Earthworms are good for the soil, but so-called Jumping Worms, an invasive species from Asia, can devastate gardens and forests.
Jumping Worms are spreading across North America. “Invasive species can really quickly do a number on native species that don't have defense mechanisms against their invader,” said Brad Herrick, an ecologist at the University of Wisconsin-Madison Arboretum. Herrick told Inside Edition Digital, “It's still early in the invasion, but it's happening fast."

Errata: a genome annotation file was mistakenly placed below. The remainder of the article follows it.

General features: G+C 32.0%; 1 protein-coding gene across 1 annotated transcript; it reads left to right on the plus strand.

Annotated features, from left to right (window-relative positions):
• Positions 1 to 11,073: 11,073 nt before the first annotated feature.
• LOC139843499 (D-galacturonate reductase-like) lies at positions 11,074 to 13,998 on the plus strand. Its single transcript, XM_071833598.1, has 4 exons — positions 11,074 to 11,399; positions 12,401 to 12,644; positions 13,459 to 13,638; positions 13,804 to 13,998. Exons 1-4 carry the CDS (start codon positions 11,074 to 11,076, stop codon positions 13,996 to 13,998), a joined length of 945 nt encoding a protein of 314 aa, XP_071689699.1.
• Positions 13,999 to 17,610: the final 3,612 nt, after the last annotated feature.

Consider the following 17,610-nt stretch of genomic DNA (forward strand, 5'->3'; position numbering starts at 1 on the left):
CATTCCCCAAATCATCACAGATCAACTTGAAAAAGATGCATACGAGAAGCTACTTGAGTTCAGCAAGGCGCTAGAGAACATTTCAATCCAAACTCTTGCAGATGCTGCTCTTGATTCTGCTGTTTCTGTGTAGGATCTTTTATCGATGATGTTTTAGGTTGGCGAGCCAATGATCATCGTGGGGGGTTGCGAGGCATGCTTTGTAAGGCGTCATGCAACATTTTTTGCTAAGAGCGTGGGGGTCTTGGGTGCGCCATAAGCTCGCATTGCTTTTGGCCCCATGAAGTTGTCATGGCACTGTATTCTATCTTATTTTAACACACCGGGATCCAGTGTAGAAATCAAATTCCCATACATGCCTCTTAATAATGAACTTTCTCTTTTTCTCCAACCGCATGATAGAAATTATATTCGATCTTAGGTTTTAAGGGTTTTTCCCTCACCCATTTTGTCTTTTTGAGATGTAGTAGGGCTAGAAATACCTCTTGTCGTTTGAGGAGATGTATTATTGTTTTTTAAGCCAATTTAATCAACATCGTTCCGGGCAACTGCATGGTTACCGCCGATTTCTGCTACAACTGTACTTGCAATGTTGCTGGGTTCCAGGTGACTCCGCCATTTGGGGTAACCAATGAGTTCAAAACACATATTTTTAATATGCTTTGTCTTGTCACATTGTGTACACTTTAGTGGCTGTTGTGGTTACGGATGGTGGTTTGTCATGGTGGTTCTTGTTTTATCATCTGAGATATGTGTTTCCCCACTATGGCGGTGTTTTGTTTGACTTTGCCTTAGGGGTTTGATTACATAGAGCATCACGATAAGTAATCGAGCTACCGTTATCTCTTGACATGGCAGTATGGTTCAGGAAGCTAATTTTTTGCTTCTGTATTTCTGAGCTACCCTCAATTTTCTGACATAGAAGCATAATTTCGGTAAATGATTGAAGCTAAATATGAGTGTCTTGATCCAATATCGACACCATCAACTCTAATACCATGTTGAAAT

The jumping worm's ability to reproduce without mating, proliferate quickly and lay eggs that resemble the soil are a few qualities that make the worm extremely invasive, reported Cindy Dampier for theChicago Tribune. As the worm rapidly depletes topsoil of all nutrients, it outcompetes native fungi species and other non-native worm species, PBS Wisconsin reports. As a result, native plants in the Midwest that once grabbed hold of the region's heavy clay topsoil may have a harder time growing. "Plants need that layer in order to germinate," says Brad Herrick, an ecologist at the University of Wisconsin to theChicago Tribune, "and trees need it in order to survive."